“It’s a little wooden block I bought in an independent bookstore, around the corner from the Nuart Theatre [in West Los Angeles],” he said. “It was burnished to look older, but it was probably made in the ’70s. It had pictures of carnival characters on it: a lady with her head in her hand, words like Fifi, which was her name, and Great American Ghouls, the Gallery of Weirdos, phrases like that.

“I was writing them all down, and Luther put music and melodies to it,” he said. “I had done some research and came across an interview with people commonly referred to as ‘carnival freaks,’ and how society rose up and stopped it — carnivals featuring those people, as a social good.

“But this person was saying that ‘What they wound up doing was taking away our communities and our livelihood. These were places we felt comfortable and where we could make a living,’ ” Stephens said. “That was an interesting perspective I hadn’t thought of.”

It’s easy to see why a fringe rock musician might identify with people who have worked in carnivals, in terms of finding a community of like-minded outsiders.

Stephens is tapping just such a community a few days after his Echo performance with Russell for a top-to-bottom performance of the “Big Star 3rd/Sister Lovers” album on April 27 at the Alex Theatre in Glendale.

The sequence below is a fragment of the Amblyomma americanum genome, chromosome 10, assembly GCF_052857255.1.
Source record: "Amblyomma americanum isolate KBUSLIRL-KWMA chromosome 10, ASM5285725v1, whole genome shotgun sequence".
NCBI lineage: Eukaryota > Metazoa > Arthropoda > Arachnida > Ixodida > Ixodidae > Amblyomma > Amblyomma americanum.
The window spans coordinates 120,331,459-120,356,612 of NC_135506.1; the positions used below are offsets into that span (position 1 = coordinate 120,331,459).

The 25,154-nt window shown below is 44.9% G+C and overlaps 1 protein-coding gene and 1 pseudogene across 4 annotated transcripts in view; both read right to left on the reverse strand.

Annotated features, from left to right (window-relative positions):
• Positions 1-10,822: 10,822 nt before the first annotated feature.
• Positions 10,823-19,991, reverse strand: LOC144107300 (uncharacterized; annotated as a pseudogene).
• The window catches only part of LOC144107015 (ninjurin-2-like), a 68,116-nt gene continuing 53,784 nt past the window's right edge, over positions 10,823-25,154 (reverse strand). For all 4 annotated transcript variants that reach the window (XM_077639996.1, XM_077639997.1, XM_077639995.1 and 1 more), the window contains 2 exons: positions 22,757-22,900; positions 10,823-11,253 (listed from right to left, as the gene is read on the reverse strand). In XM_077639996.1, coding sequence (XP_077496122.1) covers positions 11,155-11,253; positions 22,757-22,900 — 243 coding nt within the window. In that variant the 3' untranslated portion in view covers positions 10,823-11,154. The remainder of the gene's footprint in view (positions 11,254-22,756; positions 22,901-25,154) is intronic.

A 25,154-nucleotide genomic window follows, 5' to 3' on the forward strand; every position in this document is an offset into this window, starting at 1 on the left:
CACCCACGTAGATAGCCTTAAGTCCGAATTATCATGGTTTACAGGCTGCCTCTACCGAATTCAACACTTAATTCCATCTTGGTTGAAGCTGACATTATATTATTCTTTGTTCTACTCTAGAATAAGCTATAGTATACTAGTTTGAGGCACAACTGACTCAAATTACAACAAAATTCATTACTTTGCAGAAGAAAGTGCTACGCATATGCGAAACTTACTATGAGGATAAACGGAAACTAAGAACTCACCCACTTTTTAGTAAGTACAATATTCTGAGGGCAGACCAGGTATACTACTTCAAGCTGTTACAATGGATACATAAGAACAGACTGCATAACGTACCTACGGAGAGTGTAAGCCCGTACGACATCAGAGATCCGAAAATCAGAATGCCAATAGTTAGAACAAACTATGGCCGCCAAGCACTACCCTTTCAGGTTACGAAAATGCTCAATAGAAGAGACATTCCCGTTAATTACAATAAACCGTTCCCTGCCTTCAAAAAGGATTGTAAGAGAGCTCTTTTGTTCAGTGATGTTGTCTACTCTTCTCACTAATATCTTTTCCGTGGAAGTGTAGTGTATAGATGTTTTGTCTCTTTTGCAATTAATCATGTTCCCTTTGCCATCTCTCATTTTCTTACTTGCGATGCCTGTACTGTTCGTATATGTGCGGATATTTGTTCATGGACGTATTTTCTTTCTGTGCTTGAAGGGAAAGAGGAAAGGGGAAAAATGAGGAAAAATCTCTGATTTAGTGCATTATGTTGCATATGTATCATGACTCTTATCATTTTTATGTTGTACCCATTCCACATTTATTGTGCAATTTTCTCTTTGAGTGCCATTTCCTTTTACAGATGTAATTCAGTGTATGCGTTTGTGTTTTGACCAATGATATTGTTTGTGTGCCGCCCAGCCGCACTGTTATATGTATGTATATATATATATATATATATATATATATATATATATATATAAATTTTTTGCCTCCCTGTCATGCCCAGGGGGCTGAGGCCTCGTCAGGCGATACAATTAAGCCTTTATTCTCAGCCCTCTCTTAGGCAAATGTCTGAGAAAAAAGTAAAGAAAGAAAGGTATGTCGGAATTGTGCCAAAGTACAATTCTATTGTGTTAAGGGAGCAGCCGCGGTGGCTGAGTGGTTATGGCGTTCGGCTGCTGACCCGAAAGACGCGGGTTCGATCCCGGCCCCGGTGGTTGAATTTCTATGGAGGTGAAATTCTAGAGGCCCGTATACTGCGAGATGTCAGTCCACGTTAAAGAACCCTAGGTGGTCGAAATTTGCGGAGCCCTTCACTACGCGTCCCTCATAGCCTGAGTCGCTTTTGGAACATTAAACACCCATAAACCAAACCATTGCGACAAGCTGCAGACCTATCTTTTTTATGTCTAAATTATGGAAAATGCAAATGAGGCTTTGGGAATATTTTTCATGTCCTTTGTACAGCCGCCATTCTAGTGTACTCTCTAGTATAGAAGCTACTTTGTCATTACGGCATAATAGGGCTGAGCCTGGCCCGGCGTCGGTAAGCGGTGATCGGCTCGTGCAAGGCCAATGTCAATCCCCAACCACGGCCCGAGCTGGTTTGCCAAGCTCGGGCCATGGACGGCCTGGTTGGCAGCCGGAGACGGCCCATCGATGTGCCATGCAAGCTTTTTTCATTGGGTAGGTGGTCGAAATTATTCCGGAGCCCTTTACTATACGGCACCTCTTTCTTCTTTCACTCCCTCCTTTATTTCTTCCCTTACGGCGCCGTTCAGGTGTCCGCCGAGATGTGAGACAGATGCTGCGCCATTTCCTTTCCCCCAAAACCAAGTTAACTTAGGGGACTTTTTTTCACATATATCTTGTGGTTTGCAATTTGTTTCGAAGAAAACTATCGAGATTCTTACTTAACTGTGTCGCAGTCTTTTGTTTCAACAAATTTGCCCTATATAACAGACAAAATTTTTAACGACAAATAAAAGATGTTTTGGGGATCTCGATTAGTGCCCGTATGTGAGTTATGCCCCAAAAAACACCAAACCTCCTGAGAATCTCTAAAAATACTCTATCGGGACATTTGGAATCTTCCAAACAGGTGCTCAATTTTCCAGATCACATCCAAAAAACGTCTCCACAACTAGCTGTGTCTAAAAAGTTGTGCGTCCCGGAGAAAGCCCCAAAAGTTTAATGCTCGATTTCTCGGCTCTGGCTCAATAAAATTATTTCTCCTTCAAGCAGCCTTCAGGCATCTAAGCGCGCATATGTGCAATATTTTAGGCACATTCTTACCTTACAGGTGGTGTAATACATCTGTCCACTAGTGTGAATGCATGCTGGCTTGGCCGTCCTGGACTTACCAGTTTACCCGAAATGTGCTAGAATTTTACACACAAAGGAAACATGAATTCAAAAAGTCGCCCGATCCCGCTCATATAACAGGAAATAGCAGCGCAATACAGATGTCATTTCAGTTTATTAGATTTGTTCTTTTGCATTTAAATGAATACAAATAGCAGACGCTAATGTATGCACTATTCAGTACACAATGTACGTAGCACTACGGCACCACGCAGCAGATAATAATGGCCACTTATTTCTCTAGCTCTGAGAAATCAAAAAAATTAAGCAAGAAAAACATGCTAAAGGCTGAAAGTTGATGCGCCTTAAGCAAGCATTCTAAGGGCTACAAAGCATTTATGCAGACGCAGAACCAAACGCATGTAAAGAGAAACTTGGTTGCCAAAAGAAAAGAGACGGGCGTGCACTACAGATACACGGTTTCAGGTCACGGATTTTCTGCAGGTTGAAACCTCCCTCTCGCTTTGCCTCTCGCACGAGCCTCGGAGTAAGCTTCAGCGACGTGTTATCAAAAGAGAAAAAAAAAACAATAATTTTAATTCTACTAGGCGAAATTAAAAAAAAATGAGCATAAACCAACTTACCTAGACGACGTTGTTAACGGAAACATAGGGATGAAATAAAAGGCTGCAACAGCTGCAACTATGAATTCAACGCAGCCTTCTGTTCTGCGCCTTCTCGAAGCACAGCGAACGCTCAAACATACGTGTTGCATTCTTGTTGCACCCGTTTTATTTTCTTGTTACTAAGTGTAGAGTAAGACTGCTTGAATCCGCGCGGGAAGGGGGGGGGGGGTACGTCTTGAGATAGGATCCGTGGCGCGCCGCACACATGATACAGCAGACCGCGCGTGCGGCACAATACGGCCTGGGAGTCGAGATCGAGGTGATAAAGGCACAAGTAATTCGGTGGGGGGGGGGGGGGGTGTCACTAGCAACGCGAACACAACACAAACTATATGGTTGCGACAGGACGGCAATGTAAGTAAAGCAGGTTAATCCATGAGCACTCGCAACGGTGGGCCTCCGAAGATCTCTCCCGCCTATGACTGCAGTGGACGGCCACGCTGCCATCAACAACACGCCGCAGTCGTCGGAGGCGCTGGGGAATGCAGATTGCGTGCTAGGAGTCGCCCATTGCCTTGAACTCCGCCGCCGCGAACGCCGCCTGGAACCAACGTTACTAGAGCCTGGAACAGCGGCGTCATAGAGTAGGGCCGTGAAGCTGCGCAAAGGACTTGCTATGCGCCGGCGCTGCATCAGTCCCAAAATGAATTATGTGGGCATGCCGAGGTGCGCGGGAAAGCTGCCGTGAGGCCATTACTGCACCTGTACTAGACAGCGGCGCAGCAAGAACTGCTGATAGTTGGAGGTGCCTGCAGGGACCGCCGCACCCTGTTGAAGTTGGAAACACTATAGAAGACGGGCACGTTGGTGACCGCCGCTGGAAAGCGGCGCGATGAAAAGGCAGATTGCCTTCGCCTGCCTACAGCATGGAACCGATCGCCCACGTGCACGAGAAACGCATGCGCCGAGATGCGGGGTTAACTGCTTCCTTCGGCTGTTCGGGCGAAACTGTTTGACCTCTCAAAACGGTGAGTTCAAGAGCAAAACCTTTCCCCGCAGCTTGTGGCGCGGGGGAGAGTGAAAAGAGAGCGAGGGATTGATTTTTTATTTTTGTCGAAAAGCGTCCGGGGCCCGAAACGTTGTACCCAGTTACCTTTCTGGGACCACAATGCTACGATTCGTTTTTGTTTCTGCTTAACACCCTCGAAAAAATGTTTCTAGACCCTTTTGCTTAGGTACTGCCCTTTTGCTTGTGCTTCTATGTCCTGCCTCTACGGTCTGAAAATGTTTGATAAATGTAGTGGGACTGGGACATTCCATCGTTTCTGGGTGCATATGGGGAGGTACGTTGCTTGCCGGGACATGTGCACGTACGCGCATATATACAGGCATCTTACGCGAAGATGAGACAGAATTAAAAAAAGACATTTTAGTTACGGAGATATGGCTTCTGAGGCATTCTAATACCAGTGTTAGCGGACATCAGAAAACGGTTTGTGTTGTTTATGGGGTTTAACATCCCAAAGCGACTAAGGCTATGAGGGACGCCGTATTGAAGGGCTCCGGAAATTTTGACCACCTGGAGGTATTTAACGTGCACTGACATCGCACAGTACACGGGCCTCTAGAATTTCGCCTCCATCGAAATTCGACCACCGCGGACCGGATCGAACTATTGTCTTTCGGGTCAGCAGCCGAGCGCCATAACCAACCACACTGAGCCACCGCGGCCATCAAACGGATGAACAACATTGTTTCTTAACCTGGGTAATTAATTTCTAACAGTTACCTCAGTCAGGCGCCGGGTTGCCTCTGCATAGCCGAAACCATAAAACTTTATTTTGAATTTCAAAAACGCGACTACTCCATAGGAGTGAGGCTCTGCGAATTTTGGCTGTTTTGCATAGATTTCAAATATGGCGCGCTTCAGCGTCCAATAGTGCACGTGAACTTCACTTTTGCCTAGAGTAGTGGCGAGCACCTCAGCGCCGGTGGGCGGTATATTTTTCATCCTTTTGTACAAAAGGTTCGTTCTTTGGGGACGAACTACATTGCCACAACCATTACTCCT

Stephens will be joined by Wilco’s Jeff Tweedy and Pat Sansone, Yo La Tengo’s Ira Kaplan, Robyn Hitchcock, Semisonic’s Dan Wilson, Benmont Tench of Tom Petty & the Heartbreakers, Jessica Pratt, Brett Harris, Django Haskins and Skylar Gudasz. The performance will be recorded for future release on CD and DVD.

It won’t be the first time the influential album has been performed live with its original string and wind arrangements — that took place in 2010 in North Carolina. But this will be the first time that those parts will be conducted during a performance by the man who composed them: Carl Marsh.

“ ‘Big Star 3rd’ is a funny album,” Tench said in a separate interview. “I’m looking at a couple of songs to do. I’m really looking forward to this.”

He and Stephens have crossed paths at other events, including some Recording Academy person of the year concert tributes, where both played in the house band. Stephens has logged time as a trustee for the academy.

Big Star quickly became a critical favorite upon the release of its 1972 debut album “#1 Record,” which was full of catchy melodies, big guitar hooks and Chilton’s soulful vocals, but by the time “Big Star 3rd” was recorded in 1974, guitarist Bell had left the band, and it was largely a studio effort made by Chilton and Stephens.

Some weren’t even sure whether it should be called a Big Star album, or whether the alternate group name Chilton and Stephens toyed with — Sister Lovers, because they were dating two sisters at the time — would be more appropriate.

Over time, however, Stephens said returning to the music that was fleshed out with Marsh’s inventive string parts “gets sweeter to do, for me.”

“It’s colored by viewing it live, hearing it performed live, hearing the string section live. That’s kind of the star of the show for me — it just blows my mind,” he said. “I literally just stopped playing drums when the strings came in at one performance. They completely knocked me out. They do it brilliantly.”